The system . Each BioLumix instrument has a capacity of 32 sample locations with a single incubating temperature. Multiple instruments (up to 32 instruments) can be attached to a single computer with Windows-based program that controls the operation of the instrument(s) and is barcode capable. The software is validated to meet 21 CFR Part 11 requirements, provides an audit trail, operator identification (log in and log out), trend analysis, and provides various data reports. Detection events are automatically displayed.

A critical element of the technology is the two-zone detection vial with an upper incubation zone where the sample is added and a lower reading zone that remains optically clear and free of turbidity from microorganisms and sample components. This two-zone vial design eliminates interference of the optical pathway during color and fluorescence monitoring by the sample and microbial growth.

Table I
Comparative testing of products: The data generated for the comparison of the growth-based rapid method to USP <61> Microbial Examination of Nonsterile Products: Microbial Enumeration Tests, is summarized in Table I. The table shows the specification ranges tested, the number of samples, and the percent agreement between the new method and the USP plate count method using soybean casein digest agar.

Total aerobic count: (i) Naturally contaminated samples: Two hundred and one nonsterile over-the-counter medicine samples such as vitamins, antacids, suppositories, laxatives, ibuprofin, and aspirin were tested. All noninoculated samples were below the detection level by both methods. There was 100% agreement between the two methods in classifying samples as above or below the specification levels. This indicates the ability of the BioLumix system to yield equivalent results to the plate count method when detecting growth over the range of 10 cfu/g to 1000 cfu/g.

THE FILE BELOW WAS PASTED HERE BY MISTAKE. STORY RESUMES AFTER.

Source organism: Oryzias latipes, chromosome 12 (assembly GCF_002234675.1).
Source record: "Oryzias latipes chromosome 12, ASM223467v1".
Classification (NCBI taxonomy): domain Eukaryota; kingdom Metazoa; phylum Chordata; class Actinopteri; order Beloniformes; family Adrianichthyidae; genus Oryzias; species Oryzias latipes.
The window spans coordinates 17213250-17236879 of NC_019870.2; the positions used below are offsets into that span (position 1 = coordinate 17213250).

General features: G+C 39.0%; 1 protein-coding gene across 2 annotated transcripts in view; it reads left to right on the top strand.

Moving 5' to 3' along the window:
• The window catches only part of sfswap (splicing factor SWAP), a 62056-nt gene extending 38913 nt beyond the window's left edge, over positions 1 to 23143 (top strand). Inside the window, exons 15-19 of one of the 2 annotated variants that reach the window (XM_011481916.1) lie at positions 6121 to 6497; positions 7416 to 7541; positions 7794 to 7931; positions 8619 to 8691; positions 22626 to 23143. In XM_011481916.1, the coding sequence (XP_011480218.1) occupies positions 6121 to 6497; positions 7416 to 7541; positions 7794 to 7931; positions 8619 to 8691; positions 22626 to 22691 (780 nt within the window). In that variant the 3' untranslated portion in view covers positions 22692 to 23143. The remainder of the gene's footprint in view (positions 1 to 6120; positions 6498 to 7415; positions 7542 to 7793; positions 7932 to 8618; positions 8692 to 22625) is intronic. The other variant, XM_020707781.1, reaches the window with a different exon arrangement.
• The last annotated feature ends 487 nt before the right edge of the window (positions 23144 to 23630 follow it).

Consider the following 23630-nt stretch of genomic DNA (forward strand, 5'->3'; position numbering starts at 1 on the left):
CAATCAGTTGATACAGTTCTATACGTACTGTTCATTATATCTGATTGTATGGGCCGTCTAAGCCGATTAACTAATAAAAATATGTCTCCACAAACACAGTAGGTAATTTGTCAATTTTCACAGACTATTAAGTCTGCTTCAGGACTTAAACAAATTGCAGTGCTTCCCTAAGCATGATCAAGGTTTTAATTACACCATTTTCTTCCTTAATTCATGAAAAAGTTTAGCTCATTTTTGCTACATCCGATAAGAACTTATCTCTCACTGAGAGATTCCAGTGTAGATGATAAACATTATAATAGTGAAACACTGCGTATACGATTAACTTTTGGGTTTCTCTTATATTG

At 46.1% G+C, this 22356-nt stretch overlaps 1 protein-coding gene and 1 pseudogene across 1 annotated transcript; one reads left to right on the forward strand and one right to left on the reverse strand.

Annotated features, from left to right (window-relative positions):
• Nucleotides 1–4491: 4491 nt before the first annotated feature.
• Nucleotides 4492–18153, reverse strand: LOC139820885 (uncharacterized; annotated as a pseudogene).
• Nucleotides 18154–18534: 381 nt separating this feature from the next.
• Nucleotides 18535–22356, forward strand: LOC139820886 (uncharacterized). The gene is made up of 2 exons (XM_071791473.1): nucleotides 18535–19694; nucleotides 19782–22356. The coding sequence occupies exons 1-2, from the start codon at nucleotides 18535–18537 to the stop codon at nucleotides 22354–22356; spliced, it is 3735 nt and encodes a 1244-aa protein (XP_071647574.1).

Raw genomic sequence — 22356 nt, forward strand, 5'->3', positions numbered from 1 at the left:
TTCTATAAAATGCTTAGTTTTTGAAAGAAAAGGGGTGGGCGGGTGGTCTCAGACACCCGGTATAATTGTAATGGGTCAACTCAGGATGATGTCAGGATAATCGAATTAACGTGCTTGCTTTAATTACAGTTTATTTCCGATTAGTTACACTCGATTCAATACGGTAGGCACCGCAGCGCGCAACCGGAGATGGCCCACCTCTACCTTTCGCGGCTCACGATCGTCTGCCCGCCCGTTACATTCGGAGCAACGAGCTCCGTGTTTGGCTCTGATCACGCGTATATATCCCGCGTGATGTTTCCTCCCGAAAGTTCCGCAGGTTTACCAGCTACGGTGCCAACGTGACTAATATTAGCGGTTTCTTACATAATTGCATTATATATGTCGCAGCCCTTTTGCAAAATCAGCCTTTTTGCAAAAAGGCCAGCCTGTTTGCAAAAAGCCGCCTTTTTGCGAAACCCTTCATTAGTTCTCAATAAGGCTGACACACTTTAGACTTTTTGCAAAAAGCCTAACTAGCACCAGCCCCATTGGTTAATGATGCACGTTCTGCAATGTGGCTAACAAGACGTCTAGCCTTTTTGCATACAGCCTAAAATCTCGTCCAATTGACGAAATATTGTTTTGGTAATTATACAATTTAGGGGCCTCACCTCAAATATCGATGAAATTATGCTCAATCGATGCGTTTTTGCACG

(ii) Inoculated products: Fifty-nine products were inoculated with all the organisms cited in USP <61>. Ten inoculated samples had counts below the specification level and all were correctly classified as the challenge organism by the BioLumix system. There was 100% agreement between the two methods in determining whether samples were above or below the specification level.

As shown in Table I, similar data were obtained for yeast and mold as well as Gram negative bile-tolerant bacteria. The data indicate the ability of the system to yield equivalent results to the plate-count method over the range of 10–1000 cfu/g for both of these assays.

The method has good specificity in detecting target organisms and excluding nontarget flora, and the detection limit for the system equals or is slightly better that the limit for the plate count method. High precision or repeatability was obtained for all three assays tested. It can be used to detect the presence or absence of organisms, total aerobic count, the presence of yeast and mold, enterobacterial count, and absence of objectionable organisms in 10 grams of product. By encompassing both USP types of testing, the system offers a complete screening solution, making the existing microbial testing simpler, faster, and automated.